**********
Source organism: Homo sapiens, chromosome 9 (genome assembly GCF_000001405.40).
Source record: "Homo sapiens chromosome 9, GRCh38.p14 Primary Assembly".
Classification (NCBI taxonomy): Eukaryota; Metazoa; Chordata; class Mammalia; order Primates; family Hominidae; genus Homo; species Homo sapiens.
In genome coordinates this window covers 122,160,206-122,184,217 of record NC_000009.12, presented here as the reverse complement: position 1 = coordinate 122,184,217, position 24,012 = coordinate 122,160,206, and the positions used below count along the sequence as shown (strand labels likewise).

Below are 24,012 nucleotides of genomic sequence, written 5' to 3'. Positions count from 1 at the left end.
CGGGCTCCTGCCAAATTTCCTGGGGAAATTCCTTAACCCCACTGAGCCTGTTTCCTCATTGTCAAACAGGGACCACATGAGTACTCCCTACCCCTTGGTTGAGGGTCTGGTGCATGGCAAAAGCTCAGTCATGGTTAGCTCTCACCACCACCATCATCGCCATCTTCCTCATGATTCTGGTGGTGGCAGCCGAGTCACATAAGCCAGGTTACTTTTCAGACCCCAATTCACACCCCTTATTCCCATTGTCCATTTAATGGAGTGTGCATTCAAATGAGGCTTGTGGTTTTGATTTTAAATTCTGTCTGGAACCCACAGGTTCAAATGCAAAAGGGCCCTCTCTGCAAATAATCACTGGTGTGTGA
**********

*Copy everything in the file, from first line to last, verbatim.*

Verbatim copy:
Source organism: Homo sapiens, chromosome 9 (genome assembly GCF_000001405.40).
Source record: "Homo sapiens chromosome 9, GRCh38.p14 Primary Assembly".
Classification (NCBI taxonomy): Eukaryota; Metazoa; Chordata; class Mammalia; order Primates; family Hominidae; genus Homo; species Homo sapiens.
In genome coordinates this window covers 122,160,206-122,184,217 of record NC_000009.12, presented here as the reverse complement: position 1 = coordinate 122,184,217, position 24,012 = coordinate 122,160,206, and the positions used below count along the sequence as shown (strand labels likewise).

Below are 24,012 nucleotides of genomic sequence, written 5' to 3'. Positions count from 1 at the left end.
CGGGCTCCTGCCAAATTTCCTGGGGAAATTCCTTAACCCCACTGAGCCTGTTTCCTCATTGTCAAACAGGGACCACATGAGTACTCCCTACCCCTTGGTTGAGGGTCTGGTGCATGGCAAAAGCTCAGTCATGGTTAGCTCTCACCACCACCATCATCGCCATCTTCCTCATGATTCTGGTGGTGGCAGCCGAGTCACATAAGCCAGGTTACTTTTCAGACCCCAATTCACACCCCTTATTCCCATTGTCCATTTAATGGAGTGTGCATTCAAATGAGGCTTGTGGTTTTGATTTTAAATTCTGTCTGGAACCCACAGGTTCAAATGCAAAAGGGCCCTCTCTGCAAATAATCACTGGTGTGTGA